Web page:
Creative Evolutionary Design System
A hold on creativity.
The aim of this project is to implement a Creative Evolutionary Design System, as described by P. J. Bentley and U. O’Reilly in their paper Ten steps to make a perfect creative evolutionary design system (2001). The program seeks to develop a workflow in line with the one proposed in this paper, nevertheless spiced by personal interpretation and design intuition. For this reason, the main line of action runs parallel to the ten suggested steps, and the most relevant ones will be quoted and further explained.
This program is about creativity. It deliberately excludes any kind of objective hardwired fitness measures. It is conceived as a generic experiment to explore the vast search space defined by the project’s degrees of freedom and design constraints. For this reason, an abstract topic is chosen, a one that serves no particular function. The generated Individuals respond properly to subjective evaluation, but are not entirely open to objective measurements. The program can be understood as a Master explorer and a squadron of rangers, each one of them travelling in different directions and coming back with new geographical information, unknwon materials and exotic species. For the next exploration, the master can choose to concentrate a greater number of explorers in a specific area, exploring it in more detail and thus drawing his map with greater accuracy.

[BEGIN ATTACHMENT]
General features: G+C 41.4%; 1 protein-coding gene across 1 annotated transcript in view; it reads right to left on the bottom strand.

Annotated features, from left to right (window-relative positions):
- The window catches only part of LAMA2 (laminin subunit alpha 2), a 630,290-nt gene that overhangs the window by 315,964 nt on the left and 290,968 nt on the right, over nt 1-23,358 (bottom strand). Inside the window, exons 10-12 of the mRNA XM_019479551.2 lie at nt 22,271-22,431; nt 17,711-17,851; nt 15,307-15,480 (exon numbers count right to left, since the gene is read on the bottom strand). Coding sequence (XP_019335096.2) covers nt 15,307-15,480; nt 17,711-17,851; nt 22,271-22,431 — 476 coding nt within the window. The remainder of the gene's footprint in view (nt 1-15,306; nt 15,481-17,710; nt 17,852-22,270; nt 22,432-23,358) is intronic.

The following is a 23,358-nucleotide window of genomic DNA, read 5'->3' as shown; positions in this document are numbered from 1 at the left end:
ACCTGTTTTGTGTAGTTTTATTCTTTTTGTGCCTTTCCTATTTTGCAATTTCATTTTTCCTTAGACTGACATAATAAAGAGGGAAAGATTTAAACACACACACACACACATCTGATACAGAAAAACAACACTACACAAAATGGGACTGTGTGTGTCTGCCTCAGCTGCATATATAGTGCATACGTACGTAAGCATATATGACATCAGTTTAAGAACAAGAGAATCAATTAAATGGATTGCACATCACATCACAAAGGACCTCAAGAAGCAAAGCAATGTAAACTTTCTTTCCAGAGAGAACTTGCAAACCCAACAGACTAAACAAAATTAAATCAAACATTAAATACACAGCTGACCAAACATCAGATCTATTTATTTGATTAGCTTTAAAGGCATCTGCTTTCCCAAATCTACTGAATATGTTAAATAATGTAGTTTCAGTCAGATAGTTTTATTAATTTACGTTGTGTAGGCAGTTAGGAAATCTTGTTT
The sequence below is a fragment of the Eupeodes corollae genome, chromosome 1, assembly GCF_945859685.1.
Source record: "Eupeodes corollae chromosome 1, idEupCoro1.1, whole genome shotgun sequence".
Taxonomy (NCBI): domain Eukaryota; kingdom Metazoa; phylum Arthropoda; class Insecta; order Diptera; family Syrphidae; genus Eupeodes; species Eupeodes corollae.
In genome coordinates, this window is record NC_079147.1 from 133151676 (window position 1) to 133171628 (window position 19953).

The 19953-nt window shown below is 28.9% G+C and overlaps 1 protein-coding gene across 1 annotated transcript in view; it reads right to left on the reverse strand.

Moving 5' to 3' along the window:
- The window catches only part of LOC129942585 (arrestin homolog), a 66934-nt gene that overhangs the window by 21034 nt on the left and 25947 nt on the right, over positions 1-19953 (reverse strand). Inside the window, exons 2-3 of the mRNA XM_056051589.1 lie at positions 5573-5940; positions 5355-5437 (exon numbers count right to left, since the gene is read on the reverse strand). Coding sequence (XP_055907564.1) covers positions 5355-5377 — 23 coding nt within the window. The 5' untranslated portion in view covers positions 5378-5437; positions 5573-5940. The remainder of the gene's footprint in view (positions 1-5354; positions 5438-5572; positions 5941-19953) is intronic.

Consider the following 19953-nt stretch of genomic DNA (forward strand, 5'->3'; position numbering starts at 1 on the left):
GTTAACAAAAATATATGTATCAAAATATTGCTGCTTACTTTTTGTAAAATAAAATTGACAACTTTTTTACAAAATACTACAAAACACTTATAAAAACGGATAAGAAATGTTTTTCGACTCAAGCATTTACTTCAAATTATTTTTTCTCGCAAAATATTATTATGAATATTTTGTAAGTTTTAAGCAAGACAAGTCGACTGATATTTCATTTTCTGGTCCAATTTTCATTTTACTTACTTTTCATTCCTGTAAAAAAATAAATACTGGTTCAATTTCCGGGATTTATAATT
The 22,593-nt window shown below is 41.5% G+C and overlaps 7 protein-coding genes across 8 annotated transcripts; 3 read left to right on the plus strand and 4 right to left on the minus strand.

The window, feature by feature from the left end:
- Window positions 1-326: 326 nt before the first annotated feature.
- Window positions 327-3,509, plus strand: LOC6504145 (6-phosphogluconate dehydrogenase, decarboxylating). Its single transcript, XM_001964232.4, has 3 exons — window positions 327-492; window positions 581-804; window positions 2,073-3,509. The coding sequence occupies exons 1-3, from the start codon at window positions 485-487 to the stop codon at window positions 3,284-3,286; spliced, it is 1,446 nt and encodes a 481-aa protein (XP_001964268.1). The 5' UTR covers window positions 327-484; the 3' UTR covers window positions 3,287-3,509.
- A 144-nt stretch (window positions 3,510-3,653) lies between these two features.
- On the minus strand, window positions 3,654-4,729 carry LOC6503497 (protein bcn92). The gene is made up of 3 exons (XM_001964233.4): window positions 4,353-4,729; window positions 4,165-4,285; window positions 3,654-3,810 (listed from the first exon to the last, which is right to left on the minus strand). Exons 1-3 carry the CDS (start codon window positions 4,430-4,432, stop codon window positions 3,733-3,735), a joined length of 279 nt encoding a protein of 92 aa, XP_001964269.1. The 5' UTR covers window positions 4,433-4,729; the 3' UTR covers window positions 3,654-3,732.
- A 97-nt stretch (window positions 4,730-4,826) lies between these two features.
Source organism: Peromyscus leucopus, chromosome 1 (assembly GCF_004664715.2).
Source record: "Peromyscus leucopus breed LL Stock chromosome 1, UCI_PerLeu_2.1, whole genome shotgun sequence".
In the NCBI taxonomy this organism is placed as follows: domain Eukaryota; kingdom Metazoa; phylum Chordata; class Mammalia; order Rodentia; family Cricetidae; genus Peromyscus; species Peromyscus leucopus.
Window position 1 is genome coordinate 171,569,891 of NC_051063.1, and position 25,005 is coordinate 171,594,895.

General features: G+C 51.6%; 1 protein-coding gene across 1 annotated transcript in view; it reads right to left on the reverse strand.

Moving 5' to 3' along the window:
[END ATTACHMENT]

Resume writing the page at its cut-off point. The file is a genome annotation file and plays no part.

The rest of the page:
The possibility of evaluation and optimization of certain features is nonetheless not ruled out. A graphical measure of curvature, solar incidence or area is available to the user in an intuitive and visual way. That means that any of these parameters are potentially subject to optimization by a ‘classical’ GA that could be run at convenience at some point in the design process. Both categories are not mutually exclusive but complementary.
A number of mathematical transformations are applied to the periodic functions of sinus and cosinus. The parametric definition of a sphere is the starting point.
x = sin(v)*cos(u) | y = sin(v)*sin(u) | z = cos(v)
Every transformation is well described in Choma, J. 2015: Morphing. A Guide to Mathematical Transformations for Architects and Designers. Drawing from these, a ‘surface genome’ is designed which encompasses a pair of chromosomes, each one composed of 10 genes that represent 14 mathematical transformations, which in turn result in 14 phenotypical features. This diploid organismresults into greater phenotypical complexity. By providing two sets of information that can be decoded the same way, two sets of features can be implemented and combined. In this case, the first chromosome defines the basis geometry and the second provides a three dimensional texture mapping for the skin, applied onto the surface using the previously calculated normals and solar incidence (in turn calculated with the normlas and an estimation of changes in concavity) as an attractor.